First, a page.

Date of Award


Document Type


Degree Name

Master of Science (M.S.)



First Advisor

A. Rodriguez

First Committee Member

Fred Inman

Second Committee Member

Calvin Potts

Third Committee Member

Carl E. Wulfman


An excited nucleus may undergo a transition to its ground state by the emission of a gamma ray. The nucleus, if free to do so, will recoil and take some of the transition energy as recoil energy leaving less energy for the emitted gamma ray. This gamma ray does not have enough energy to excite a similar nucleus and will, therefore, not by resonantly absorbed due to the fact that the natural linewidth of the gamma ray is so much smaller than the energy taken by the emitting atom and the similar energy needed by the absorbing atom.

In 1958 a new effort in the emission and absorption processes of low energy gamma rays was announced by Rudolph L. Mössbauer. His discovery was made while he was doing graduate work at Heidelberg, Germany. Since that time this effect, not known as the Mössbauer effect, has been studied and confirmed in many laboratories. By 1961 the significance and usefulness of this effect was so widely recognized that Rudolph Mössbauer was awarded the Nobel Prize.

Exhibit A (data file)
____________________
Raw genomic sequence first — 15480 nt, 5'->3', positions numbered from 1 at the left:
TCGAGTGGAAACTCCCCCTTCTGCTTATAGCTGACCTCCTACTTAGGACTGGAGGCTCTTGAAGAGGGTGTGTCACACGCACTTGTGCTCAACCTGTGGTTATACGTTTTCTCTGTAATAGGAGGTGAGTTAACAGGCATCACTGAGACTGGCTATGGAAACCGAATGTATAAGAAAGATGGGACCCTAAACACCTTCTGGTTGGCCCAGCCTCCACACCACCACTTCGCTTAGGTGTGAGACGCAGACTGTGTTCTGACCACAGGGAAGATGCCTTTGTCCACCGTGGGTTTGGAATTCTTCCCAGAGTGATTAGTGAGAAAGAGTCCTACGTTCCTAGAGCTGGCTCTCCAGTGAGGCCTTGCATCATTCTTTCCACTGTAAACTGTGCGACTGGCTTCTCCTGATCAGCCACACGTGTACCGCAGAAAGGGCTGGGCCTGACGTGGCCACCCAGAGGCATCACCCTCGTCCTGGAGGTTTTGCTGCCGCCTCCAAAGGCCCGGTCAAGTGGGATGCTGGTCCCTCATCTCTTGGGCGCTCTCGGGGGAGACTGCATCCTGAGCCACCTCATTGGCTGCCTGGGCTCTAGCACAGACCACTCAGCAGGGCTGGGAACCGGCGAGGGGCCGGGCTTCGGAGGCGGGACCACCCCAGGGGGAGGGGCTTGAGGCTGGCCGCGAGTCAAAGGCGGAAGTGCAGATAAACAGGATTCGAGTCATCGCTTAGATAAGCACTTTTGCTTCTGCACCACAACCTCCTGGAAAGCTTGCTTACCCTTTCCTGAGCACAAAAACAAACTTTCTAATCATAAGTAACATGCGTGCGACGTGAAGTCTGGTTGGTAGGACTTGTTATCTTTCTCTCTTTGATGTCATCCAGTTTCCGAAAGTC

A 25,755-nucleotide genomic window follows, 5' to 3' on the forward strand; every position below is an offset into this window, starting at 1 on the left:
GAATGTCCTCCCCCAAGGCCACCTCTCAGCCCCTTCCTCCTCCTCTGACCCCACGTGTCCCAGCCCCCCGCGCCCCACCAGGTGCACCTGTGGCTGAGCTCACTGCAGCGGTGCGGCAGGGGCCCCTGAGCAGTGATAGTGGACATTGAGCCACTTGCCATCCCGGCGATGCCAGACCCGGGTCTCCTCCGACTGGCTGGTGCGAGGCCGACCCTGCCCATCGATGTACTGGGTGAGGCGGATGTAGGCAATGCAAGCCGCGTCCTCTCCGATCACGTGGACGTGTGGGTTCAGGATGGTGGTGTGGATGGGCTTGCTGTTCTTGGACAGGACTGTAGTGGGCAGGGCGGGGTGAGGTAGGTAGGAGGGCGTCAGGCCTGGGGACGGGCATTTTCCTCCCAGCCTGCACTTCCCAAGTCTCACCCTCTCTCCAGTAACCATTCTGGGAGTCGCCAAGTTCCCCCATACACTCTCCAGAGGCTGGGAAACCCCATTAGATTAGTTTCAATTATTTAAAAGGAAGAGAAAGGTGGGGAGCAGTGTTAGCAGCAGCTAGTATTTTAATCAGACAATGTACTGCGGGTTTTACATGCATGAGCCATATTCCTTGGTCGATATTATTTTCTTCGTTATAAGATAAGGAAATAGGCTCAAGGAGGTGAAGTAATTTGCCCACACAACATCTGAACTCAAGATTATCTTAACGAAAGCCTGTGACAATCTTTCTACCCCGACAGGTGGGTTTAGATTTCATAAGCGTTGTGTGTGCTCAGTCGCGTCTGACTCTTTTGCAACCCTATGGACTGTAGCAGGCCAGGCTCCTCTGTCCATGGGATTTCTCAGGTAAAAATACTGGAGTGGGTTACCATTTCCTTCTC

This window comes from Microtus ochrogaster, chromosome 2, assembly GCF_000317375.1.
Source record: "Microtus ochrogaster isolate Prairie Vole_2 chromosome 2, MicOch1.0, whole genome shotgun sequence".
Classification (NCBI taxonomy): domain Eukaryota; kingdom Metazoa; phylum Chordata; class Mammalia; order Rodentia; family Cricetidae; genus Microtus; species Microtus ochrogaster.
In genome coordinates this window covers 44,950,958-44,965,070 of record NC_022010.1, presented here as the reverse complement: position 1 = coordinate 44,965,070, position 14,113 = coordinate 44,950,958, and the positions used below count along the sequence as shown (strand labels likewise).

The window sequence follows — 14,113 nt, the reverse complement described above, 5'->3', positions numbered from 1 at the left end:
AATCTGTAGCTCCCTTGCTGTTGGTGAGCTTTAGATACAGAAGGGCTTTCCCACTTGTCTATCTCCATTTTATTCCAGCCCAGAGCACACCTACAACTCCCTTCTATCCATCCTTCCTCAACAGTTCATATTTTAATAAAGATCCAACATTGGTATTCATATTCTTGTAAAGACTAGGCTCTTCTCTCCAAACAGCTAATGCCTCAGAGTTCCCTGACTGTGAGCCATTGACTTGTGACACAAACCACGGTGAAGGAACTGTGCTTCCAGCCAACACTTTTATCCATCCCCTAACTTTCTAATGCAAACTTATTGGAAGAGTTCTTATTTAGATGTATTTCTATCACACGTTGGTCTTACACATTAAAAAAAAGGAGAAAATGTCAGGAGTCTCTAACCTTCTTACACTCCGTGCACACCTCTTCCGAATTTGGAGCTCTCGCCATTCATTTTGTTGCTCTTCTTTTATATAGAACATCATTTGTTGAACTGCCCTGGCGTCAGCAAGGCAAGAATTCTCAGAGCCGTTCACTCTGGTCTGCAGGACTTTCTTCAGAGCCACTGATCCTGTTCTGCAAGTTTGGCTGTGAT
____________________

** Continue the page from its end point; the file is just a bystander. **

The new effect involves recoil free emission and resonant absorption of low energy gamma rays by atoms tightly bound in a crystalline lattice. The characteristics of the Mössbauer effect have led to the feasibility of studies previously not possible in nuclear-. Solid taste-, and atomic physics; chemistry; and biology.

It is the purpose of this research project to design and build a Mössbauer effect apparatus.



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